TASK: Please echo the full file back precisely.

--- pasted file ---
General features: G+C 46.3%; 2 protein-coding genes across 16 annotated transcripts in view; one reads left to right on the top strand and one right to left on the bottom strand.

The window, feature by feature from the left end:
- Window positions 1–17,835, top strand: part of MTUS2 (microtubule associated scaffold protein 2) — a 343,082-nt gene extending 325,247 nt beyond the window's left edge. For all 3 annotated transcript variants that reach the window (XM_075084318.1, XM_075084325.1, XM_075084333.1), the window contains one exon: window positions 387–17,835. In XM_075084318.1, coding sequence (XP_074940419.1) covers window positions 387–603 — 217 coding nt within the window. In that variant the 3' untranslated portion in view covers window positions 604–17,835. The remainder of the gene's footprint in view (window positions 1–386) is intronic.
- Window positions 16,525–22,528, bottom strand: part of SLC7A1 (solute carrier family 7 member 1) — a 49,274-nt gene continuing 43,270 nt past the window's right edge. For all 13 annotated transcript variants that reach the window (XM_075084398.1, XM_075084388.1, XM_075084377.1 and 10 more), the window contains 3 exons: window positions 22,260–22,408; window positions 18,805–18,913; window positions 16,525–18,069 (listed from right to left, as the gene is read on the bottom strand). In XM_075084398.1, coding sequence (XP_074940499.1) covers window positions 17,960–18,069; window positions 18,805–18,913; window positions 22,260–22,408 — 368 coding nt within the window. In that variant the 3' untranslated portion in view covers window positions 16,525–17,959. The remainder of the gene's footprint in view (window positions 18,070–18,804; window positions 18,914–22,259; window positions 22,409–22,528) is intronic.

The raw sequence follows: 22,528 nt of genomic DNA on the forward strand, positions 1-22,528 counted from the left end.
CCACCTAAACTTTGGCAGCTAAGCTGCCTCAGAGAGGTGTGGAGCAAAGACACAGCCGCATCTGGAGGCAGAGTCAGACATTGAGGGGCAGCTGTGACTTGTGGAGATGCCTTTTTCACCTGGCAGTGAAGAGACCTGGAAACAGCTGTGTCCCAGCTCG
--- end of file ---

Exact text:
General features: G+C 46.3%; 2 protein-coding genes across 16 annotated transcripts in view; one reads left to right on the top strand and one right to left on the bottom strand.

The window, feature by feature from the left end:
- Window positions 1–17,835, top strand: part of MTUS2 (microtubule associated scaffold protein 2) — a 343,082-nt gene extending 325,247 nt beyond the window's left edge. For all 3 annotated transcript variants that reach the window (XM_075084318.1, XM_075084325.1, XM_075084333.1), the window contains one exon: window positions 387–17,835. In XM_075084318.1, coding sequence (XP_074940419.1) covers window positions 387–603 — 217 coding nt within the window. In that variant the 3' untranslated portion in view covers window positions 604–17,835. The remainder of the gene's footprint in view (window positions 1–386) is intronic.
- Window positions 16,525–22,528, bottom strand: part of SLC7A1 (solute carrier family 7 member 1) — a 49,274-nt gene continuing 43,270 nt past the window's right edge. For all 13 annotated transcript variants that reach the window (XM_075084398.1, XM_075084388.1, XM_075084377.1 and 10 more), the window contains 3 exons: window positions 22,260–22,408; window positions 18,805–18,913; window positions 16,525–18,069 (listed from right to left, as the gene is read on the bottom strand). In XM_075084398.1, coding sequence (XP_074940499.1) covers window positions 17,960–18,069; window positions 18,805–18,913; window positions 22,260–22,408 — 368 coding nt within the window. In that variant the 3' untranslated portion in view covers window positions 16,525–17,959. The remainder of the gene's footprint in view (window positions 18,070–18,804; window positions 18,914–22,259; window positions 22,409–22,528) is intronic.

The raw sequence follows: 22,528 nt of genomic DNA on the forward strand, positions 1-22,528 counted from the left end.
CCACCTAAACTTTGGCAGCTAAGCTGCCTCAGAGAGGTGTGGAGCAAAGACACAGCCGCATCTGGAGGCAGAGTCAGACATTGAGGGGCAGCTGTGACTTGTGGAGATGCCTTTTTCACCTGGCAGTGAAGAGACCTGGAAACAGCTGTGTCCCAGCTCG